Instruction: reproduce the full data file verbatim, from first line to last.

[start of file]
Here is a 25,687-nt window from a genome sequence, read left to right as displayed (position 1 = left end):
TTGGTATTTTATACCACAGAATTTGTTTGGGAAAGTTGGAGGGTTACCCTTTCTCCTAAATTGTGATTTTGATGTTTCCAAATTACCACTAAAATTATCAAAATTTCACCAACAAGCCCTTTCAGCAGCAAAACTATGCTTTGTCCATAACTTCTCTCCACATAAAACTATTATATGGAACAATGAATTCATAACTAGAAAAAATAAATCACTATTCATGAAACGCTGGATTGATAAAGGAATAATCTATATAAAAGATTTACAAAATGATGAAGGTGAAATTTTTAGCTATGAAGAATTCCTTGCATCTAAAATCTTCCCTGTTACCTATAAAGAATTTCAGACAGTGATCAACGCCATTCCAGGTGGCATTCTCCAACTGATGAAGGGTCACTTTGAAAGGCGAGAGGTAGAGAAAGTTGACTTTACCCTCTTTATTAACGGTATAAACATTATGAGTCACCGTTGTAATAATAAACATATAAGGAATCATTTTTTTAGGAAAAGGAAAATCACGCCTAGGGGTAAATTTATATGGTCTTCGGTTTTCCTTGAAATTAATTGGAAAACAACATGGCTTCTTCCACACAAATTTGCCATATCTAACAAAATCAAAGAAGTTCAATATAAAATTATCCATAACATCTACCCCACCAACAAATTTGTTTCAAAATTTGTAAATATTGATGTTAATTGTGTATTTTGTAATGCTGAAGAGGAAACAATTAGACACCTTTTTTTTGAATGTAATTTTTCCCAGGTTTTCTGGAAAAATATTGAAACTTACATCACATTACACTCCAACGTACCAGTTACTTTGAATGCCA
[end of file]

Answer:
Here is a 25,687-nt window from a genome sequence, read left to right as displayed (position 1 = left end):
TTGGTATTTTATACCACAGAATTTGTTTGGGAAAGTTGGAGGGTTACCCTTTCTCCTAAATTGTGATTTTGATGTTTCCAAATTACCACTAAAATTATCAAAATTTCACCAACAAGCCCTTTCAGCAGCAAAACTATGCTTTGTCCATAACTTCTCTCCACATAAAACTATTATATGGAACAATGAATTCATAACTAGAAAAAATAAATCACTATTCATGAAACGCTGGATTGATAAAGGAATAATCTATATAAAAGATTTACAAAATGATGAAGGTGAAATTTTTAGCTATGAAGAATTCCTTGCATCTAAAATCTTCCCTGTTACCTATAAAGAATTTCAGACAGTGATCAACGCCATTCCAGGTGGCATTCTCCAACTGATGAAGGGTCACTTTGAAAGGCGAGAGGTAGAGAAAGTTGACTTTACCCTCTTTATTAACGGTATAAACATTATGAGTCACCGTTGTAATAATAAACATATAAGGAATCATTTTTTTAGGAAAAGGAAAATCACGCCTAGGGGTAAATTTATATGGTCTTCGGTTTTCCTTGAAATTAATTGGAAAACAACATGGCTTCTTCCACACAAATTTGCCATATCTAACAAAATCAAAGAAGTTCAATATAAAATTATCCATAACATCTACCCCACCAACAAATTTGTTTCAAAATTTGTAAATATTGATGTTAATTGTGTATTTTGTAATGCTGAAGAGGAAACAATTAGACACCTTTTTTTTGAATGTAATTTTTCCCAGGTTTTCTGGAAAAATATTGAAACTTACATCACATTACACTCCAACGTACCAGTTACTTTGAATGCCA